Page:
This view is called the “kinship View” as it views marriage as a sacrament by which the parties are made one and thus in dissolvable (Genesis 2:24). They are one both spiritually and physically. The other Orthodox Churches generally followed this view and within their fraternity it is still embraced today though many of their adherents have abandoned it because of the infiltration of secularism.
The Protestant View
This is where it really becomes intriguing because the Protestant Leaders departed significantly from Rome on this matter as they accused Rome of propagating their view to lure people into celibacy in order to fill the dwindling ranks of their monastic orders. So, the Protestant View, held by great leaders like Martin Luther, John Calvin, Erasmus and Martin Bucer, was that divorce could take place for fornication (which in the original language (pornea) means adultery, homosexuality, bestiality and sexual perversion of any type) and that the offended or innocent party could remarry but only in the Lord. They also viewed what is called “Paul’s Exception” (1Corinthians 7: 14-15) as referring only to abandonment because of one’s faith in Christ and thus they also permitted remarriage. The word used by Paul, in terms of not being in bondage, has roots indicating that one is not in “legal enslavement” and implies remarriage, but only again in the Lord.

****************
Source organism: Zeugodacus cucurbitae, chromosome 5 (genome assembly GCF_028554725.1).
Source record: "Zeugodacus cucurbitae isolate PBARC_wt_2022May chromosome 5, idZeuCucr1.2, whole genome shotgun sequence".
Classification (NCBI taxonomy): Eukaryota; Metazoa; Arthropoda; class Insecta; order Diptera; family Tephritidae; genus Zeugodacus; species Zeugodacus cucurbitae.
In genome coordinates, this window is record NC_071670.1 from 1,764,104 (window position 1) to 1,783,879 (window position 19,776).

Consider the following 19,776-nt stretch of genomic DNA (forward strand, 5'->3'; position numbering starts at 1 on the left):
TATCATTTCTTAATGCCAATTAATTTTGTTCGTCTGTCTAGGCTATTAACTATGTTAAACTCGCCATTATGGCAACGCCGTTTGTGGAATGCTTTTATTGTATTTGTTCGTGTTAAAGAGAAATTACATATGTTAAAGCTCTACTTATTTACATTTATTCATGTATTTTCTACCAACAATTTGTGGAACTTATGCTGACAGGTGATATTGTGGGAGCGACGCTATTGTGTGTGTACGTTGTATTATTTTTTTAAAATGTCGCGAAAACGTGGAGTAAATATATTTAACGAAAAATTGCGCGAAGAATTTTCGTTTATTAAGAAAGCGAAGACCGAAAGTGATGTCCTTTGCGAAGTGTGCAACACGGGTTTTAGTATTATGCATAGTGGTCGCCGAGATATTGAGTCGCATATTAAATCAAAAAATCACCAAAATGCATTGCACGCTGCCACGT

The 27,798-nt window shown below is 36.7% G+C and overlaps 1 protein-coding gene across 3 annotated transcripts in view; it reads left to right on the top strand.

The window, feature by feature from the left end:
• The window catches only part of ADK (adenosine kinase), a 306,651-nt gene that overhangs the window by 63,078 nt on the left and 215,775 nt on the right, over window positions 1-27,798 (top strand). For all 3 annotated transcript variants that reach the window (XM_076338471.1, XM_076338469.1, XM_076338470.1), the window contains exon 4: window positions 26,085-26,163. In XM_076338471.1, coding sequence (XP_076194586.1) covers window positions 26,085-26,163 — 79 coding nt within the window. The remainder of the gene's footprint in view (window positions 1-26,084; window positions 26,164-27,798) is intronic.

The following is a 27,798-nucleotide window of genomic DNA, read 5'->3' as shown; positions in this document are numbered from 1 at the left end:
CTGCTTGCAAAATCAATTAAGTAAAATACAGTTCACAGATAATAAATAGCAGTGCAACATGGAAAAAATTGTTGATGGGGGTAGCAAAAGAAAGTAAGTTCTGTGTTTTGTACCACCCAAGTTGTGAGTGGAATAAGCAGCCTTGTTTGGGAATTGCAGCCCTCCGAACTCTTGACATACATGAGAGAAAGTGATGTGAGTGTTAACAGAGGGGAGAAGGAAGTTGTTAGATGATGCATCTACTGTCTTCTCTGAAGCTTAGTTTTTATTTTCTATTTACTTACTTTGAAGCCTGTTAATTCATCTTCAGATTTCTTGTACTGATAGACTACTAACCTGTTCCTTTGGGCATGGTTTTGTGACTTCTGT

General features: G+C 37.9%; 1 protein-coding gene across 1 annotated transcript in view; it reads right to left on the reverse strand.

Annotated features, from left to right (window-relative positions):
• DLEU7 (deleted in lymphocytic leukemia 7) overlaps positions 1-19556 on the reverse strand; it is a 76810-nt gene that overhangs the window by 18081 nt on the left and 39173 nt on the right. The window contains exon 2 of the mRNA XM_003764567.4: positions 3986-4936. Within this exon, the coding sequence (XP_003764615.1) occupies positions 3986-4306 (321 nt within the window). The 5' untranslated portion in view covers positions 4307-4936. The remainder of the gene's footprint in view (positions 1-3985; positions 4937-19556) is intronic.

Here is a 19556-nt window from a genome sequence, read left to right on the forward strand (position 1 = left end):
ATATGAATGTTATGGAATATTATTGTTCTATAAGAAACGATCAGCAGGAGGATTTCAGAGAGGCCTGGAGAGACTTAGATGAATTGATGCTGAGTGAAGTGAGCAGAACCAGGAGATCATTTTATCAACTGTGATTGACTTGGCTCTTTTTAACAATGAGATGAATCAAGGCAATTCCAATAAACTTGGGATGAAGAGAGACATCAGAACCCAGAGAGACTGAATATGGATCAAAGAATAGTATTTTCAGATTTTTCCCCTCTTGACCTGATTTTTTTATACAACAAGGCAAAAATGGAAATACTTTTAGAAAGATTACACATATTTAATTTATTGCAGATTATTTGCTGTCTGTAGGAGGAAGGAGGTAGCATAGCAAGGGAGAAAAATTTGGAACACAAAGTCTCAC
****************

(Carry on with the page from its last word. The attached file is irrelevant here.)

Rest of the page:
As a matter of interest Luther and Calvin spoke of marriage as a civil institution thus over-reacting to the Catholic position of a sacramental institution. This Protestant view is also called the “Majority View” but there are evangelicals, who subscribe to what they call the “Minority View.” That is, the minority view in the evangelical world which holds that divorce for adultery is permissible but not remarriage. The same rule applies to “Paul’s exception”, if applied.
Modern Day Evangelicals
In this world scholars like William Heth, Professor of New Testament and Greek at Taylor University, are the most influential. Heth held the minority view for years but now holds the majority view and writes:
“The majority of evangelicals believe that Jesus permits remarriage after divorce for marital unfaithfulness (Matthew 5:32; Matthew 19:9) and that Paul sanctions remarriage when Christian spouses are abandoned by unbelieving mates. (1Corinthians 7:14-15)”